33-15 The Federal Income Tax Equity concerns. – As a result, many high-income earners can reduce their taxable income greatly and pay little tax. Some pay less tax than people with lower incomes. The bulk of taxes are paid by the “middle class,” not the “rich.” – There are two equity considerations: Vertical equity: people with higher incomes should pay more taxes than people with lower incomes. Horizontal equity: people with equal incomes should pay equal taxes.
33-16 The Federal Income Tax Equity concerns. – As a result of loopholes, there is a distinction between nominal tax rates and effective tax rates. Nominal tax rate: taxes paid divided by taxable income. Effective tax rate: taxes paid divided by total income. – The gap between nominal and effective tax rates reflects the loopholes in the tax code.
33-17 The Federal Income Tax Resource misallocations. – Tax loopholes alter the mix of outputs. – Tax-preferred activities receive more resources, and heavily taxed activities receive fewer resources. – The resulting mix of output could be inferior to the mix that a pure market outcome would generate, and therefore could be characterized as government failure.
33-18 The Federal Income Tax A shrinking tax base. – Loopholes shrink the tax base. – As the base of taxable income shrinks, the average tax rate must increase to maintain the same tax revenue. Tax revenue = Average tax rate X Tax base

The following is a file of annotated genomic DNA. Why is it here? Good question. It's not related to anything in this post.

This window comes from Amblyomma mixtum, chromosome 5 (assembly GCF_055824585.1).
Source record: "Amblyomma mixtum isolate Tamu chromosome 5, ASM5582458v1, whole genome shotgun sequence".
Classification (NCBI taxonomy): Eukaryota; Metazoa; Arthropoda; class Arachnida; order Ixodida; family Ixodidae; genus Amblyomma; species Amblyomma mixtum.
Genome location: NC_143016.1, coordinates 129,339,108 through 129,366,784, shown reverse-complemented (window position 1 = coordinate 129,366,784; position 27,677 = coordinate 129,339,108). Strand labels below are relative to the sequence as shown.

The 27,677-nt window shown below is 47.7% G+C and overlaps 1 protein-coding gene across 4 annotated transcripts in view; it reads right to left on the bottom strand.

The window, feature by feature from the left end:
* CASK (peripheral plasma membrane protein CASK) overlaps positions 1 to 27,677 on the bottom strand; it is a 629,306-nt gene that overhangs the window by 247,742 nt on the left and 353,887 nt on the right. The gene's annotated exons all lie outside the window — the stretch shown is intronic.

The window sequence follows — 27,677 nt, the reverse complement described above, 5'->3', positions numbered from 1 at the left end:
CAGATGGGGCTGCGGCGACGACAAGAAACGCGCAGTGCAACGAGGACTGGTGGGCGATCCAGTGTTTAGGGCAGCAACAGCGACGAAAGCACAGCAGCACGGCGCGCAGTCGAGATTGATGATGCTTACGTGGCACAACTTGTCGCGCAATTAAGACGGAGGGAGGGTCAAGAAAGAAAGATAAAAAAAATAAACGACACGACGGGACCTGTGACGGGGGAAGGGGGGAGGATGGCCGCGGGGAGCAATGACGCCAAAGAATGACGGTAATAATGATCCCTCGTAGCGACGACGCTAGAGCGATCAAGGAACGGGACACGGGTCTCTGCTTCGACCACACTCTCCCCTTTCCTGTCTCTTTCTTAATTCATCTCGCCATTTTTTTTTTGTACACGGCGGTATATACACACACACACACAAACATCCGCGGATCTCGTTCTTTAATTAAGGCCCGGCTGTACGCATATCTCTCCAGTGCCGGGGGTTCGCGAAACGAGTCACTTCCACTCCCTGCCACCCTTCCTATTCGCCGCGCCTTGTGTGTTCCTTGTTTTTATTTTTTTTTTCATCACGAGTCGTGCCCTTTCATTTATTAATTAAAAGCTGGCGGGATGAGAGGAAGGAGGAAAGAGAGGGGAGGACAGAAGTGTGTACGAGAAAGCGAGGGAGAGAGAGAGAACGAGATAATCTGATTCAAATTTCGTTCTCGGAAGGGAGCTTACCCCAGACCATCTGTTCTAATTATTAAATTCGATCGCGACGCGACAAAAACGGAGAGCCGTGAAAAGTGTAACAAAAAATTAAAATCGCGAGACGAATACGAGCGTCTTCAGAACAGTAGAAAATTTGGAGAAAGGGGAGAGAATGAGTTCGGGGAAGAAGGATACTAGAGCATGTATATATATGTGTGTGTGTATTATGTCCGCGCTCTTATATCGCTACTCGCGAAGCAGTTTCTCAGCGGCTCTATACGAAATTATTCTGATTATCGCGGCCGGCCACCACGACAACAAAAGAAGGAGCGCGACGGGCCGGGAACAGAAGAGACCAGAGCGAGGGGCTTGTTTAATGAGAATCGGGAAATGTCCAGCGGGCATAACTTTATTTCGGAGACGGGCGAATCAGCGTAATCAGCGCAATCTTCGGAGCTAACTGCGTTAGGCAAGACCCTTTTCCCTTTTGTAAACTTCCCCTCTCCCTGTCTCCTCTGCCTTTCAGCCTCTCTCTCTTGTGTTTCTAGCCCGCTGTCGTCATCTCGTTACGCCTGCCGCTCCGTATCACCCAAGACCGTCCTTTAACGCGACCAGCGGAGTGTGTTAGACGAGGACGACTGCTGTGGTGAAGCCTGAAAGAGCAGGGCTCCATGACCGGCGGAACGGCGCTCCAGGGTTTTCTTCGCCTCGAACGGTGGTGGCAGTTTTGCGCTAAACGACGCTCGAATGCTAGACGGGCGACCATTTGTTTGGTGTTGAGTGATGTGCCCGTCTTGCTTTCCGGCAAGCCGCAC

33-19 Payroll, State, and Local Taxes Sales and property taxes. – These are major sources of revenue for state and local government. – Both taxes are regressive because the tax rate falls as income rises. – This imposes a proportionally larger burden of the tax on lower-income earners.
33-20 Payroll, State, and Local Taxes Sales and property taxes. – Tax incidence: where the real burden of a tax falls. – Sales tax incidence: At lower incomes, earners spend all of their income, which is subject to sales tax. At higher incomes, earners do not pay sales tax on income not spent, but saved.